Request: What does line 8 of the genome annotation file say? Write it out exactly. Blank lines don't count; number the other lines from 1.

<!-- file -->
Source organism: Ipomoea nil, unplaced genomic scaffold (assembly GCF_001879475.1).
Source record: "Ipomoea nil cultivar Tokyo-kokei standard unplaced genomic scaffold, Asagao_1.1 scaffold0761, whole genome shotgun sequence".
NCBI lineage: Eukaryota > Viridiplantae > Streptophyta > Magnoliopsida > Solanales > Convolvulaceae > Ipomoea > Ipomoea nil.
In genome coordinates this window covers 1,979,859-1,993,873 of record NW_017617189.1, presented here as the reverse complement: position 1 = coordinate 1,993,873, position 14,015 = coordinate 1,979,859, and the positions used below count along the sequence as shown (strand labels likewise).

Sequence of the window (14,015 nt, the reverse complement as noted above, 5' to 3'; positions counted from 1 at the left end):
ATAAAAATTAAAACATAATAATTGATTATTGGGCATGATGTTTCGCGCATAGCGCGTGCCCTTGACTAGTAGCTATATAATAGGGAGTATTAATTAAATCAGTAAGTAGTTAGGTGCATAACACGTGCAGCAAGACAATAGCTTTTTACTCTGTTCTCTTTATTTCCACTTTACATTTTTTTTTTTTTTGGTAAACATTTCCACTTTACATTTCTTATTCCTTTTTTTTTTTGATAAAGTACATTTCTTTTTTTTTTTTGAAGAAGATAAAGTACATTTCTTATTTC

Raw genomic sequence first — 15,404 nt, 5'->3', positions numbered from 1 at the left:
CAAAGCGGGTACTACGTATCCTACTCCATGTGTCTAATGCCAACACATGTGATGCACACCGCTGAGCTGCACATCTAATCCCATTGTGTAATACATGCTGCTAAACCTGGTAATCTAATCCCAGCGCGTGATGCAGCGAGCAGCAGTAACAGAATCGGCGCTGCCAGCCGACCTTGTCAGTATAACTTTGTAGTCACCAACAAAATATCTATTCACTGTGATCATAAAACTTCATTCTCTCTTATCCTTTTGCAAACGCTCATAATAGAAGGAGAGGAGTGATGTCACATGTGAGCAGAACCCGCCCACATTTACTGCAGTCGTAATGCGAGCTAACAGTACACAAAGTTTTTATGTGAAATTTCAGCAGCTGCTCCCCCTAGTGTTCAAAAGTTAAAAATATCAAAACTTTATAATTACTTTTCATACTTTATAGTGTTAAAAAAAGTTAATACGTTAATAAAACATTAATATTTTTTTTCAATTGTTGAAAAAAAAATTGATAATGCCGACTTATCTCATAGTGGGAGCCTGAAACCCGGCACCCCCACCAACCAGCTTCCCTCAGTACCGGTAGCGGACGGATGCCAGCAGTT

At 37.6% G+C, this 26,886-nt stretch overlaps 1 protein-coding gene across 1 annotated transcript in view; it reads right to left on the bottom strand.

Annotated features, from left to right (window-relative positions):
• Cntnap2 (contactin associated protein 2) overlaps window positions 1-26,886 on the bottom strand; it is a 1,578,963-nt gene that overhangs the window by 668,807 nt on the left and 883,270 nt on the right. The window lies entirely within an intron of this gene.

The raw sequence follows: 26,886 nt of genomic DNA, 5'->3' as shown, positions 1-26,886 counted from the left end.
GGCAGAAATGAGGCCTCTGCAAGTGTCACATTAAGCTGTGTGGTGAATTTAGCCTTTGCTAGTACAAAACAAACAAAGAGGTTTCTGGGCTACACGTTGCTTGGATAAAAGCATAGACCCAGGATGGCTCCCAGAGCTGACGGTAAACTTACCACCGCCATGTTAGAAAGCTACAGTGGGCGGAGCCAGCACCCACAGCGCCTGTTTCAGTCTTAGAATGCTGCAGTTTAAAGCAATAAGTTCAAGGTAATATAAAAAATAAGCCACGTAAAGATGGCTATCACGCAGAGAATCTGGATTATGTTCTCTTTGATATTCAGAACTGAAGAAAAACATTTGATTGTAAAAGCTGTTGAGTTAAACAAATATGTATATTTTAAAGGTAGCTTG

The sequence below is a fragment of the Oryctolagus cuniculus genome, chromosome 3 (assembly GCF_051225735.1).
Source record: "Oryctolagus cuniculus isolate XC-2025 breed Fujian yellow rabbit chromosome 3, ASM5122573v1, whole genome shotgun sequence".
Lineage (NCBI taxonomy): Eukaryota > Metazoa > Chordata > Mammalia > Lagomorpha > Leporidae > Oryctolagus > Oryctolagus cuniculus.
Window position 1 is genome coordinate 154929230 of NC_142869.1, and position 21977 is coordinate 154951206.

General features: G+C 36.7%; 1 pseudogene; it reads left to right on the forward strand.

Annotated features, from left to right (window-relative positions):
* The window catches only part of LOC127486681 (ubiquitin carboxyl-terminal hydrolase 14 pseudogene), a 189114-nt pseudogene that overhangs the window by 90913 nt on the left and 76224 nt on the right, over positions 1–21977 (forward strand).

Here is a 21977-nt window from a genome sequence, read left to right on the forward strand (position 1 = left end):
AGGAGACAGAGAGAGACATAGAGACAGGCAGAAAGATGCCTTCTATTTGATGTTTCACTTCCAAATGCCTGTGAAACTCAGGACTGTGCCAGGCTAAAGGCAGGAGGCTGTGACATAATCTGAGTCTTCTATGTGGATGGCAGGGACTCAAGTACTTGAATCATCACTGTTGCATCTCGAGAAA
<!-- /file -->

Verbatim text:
CAAAGCGGGTACTACGTATCCTACTCCATGTGTCTAATGCCAACACATGTGATGCACACCGCTGAGCTGCACATCTAATCCCATTGTGTAATACATGCTGCTAAACCTGGTAATCTAATCCCAGCGCGTGATGCAGCGAGCAGCAGTAACAGAATCGGCGCTGCCAGCCGACCTTGTCAGTATAACTTTGTAGTCACCAACAAAATATCTATTCACTGTGATCATAAAACTTCATTCTCTCTTATCCTTTTGCAAACGCTCATAATAGAAGGAGAGGAGTGATGTCACATGTGAGCAGAACCCGCCCACATTTACTGCAGTCGTAATGCGAGCTAACAGTACACAAAGTTTTTATGTGAAATTTCAGCAGCTGCTCCCCCTAGTGTTCAAAAGTTAAAAATATCAAAACTTTATAATTACTTTTCATACTTTATAGTGTTAAAAAAAGTTAATACGTTAATAAAACATTAATATTTTTTTTCAATTGTTGAAAAAAAAATTGATAATGCCGACTTATCTCATAGTGGGAGCCTGAAACCCGGCACCCCCACCAACCAGCTTCCCTCAGTACCGGTAGCGGACGGATGCCAGCAGTT